Waiching Liu’s review published on Letterboxd:
Indiana Jones and the Temple of Doom was one of my favourites growing up and it is kind of up there with The Last Crusade. Although this is not a huge favourite with the crowd in general, I felt the intriguing characters, but for the female lone character, Willie, and darker tone really upped this movie and the darker, harder feel galvanised the story. It was a bit of a tall order for Steven Spielberg to come up with a follow-up that would do the Indiana Jones franchise a whole lot of good, in the same way, its predecessor, Raiders of the Lost Ark made tidal waves at the box office.
Certainly, the tone and direction that Spielberg and George Lucas had opted here was not what most fans and viewers had expected and had in mind: whereas Raiders was lighter, a tad breezy and upbeat, Temple of Doom, in contrast, was darker, eerie and went a little deeper that it in a way resembled part of a horror movie. It is a film that is so divisive, but at the same time, it still retains some of the qualities that we tend to associate the Indiana Jones movies with: the sense of adventure, exploration, defeating the bad guys, getting hold of the lost treasure.
Yet in the hands of a different director, the Temple of Doom saga would have turned out less favourably & it would have been far less memorable.
The opening of this film was such a surprise, I swear I must have missed it because I have no recollection of it, as I watched this before, but this was a long time ago on TV. It was like a Broadway musical number with Kate Capshaw's Willie spot bursting into song whilst in Shanghai in 1935. Both Indie and Willie escape by jumping out of a plane, and joined by Asian kiddo, Short Round, the trio finds themselves in India where children are being chained and held captive as slaves & working in mines. They also have to find the sacred stones.
Willie is the dumb Blonde-type of character, as well as Indie's love interest, however, I just felt that connection and chemistry with Indiana and Willie, just didn't register with me as much as it should have and they spent more time bickering, arguing with each other with Indie ticking Willie off & Willie going into one of her tantrums. She also spent most of the movie screaming her head off, which was irritating & have her rescued by Indie. That, and she wasn't much use to the team & she didn't bring anything of worth. If Willie operated as a comic relief, as opposed to a whining, dumb blonde and was a little bit more like Shortie, I do think more people will take to her. Therefore, I do think it is a bit of a shame that as the film has only one female character, they had to make her futile and worthless and more of a joke.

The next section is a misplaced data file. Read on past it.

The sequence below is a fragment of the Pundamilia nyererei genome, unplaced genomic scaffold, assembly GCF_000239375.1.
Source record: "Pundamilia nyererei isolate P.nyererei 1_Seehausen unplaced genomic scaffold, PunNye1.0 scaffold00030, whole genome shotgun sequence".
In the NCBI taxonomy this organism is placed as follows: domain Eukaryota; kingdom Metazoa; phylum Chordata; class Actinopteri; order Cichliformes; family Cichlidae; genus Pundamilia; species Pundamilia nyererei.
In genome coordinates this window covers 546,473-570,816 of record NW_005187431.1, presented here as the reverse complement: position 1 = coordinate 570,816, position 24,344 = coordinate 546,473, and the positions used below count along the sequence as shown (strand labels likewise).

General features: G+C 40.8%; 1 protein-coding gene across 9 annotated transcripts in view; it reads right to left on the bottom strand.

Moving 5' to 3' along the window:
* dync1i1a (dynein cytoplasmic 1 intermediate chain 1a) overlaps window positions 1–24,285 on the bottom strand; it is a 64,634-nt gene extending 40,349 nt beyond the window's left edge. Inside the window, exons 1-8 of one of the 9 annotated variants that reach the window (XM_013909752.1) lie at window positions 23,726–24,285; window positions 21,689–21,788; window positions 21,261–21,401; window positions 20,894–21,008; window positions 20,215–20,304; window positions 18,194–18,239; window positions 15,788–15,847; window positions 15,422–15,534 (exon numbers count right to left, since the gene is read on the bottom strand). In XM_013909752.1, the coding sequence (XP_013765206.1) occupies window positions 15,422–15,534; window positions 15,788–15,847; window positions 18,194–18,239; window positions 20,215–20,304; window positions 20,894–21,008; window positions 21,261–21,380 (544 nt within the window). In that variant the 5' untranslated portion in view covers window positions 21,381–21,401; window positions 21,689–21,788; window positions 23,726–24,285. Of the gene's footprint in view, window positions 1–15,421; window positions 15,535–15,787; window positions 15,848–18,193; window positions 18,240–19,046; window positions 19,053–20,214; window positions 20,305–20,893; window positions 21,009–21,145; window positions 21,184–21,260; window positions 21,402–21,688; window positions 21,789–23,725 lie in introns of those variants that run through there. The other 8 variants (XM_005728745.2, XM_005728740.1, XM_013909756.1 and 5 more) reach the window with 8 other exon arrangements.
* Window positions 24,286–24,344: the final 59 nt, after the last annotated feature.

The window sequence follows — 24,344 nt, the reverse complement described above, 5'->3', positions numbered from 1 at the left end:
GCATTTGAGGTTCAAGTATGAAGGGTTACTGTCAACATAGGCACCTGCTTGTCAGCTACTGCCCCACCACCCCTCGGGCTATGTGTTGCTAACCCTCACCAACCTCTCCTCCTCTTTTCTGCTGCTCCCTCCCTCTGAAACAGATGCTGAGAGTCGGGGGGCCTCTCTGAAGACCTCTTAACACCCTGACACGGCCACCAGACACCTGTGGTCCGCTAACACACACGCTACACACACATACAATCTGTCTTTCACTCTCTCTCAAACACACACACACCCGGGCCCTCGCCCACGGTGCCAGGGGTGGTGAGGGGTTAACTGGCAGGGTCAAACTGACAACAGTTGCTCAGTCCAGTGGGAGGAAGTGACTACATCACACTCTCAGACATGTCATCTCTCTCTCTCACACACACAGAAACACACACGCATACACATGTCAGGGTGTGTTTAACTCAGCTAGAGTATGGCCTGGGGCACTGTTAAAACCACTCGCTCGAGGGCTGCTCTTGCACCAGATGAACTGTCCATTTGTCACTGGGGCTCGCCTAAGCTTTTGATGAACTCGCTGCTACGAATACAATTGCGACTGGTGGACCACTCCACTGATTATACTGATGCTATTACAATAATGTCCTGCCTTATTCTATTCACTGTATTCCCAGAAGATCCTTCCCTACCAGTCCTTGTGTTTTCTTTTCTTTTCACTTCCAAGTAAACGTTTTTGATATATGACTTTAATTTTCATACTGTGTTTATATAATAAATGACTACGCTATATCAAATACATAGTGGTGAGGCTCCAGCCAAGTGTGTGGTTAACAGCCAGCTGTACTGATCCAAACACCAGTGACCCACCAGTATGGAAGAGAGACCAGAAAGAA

Whereas Shortie was far from annoying for me anyway: he was a good asset to the team and he is a bit of a badass kid, also without being cocky. He also switches from speaking and communicating in English to Chinese Cantonese. I actually like Shortie a little more than Willie, although both characters are not that well written, to be honest. This film should be really titled: Shortround and The Temple of Doom because it is he, who is the real star & hero of this movie.
The voodoo doll thing was neat and the heart pulling/stealing scene was a little difficult for some people to stomach, although the film didn't go as far and extreme, given the PG-13 rating. With blood-drinking zombie slaves, child slavery, voodooism, these are not themes one tends to associate with a movie aimed at family audiences and the younger demographic. & yet in Indiana Jones, its films have always been about adventure, excitement, endangerment and thrills galore.
The other characters besides Shorty, Dr Jones are mostly forgettable and not worth knowing about. The main villain isn't particularly noteworthy and the pacing is a little bit slow, meaning it takes a while for the film to find its feet.
The Temple of Doom received such a mauling with Spielberg denouncing the film, insisting that he wasn't happy with how it turned out, 5 years after it was released. Watching it today, I can see where the faults lie and compared to the complaints he made with Hook, the complaints and issues he had with this movie was something I was in unison with. He made this clear in 1989, so much so, it was the first movie to receive a PG-13 rating in the US. The violence here was high enough to warrant a PG, but it wasn't as extreme to gain an R.
The Temple of Doom isn't wholly amazing and excellent, but it looks great in terms of its cinematography, costumes & set design. The minecart scene was quite something as well. Yet there is something about this film that is missing. Some things work, some things don't, and here, it all adds up to an Indiana Jones movie which should have been way better.
But it is Shortround whose antics partially and arguably save this movie, in my eyes at least, and make it watchable.
I know that this is one of Steven Speilberg's least favourite films that he has directed, alongside Hook, but just like Hook, this was good fun in parts.
At the same time, however, Temple of Doom, unlike Hook, for me personally, just doesn't have much charm and as much heart, and rewatching it today, it just doesn't resonate with me as much as it did all those years ago. & Kate Capshaw's character brought this film down. But that's not to say I loathe it and some of the stunt work was good.
The Temple of Doom is another of those least appreciated movies coming from one of the most prestigious directors of all-time. Yet it's a shame the story doesn't hold up as well and at times, it felt like it was trying to do some things, which wasn't necessary anyway, but they did it and it did come off looking a little bit iffy.
It has its highs, it also has its lows, but the highs, just - and just about edge it & outweighs the lows. Even if they are a few of them and so in all, Indiana Jones and The Temple of Doom still does it for me.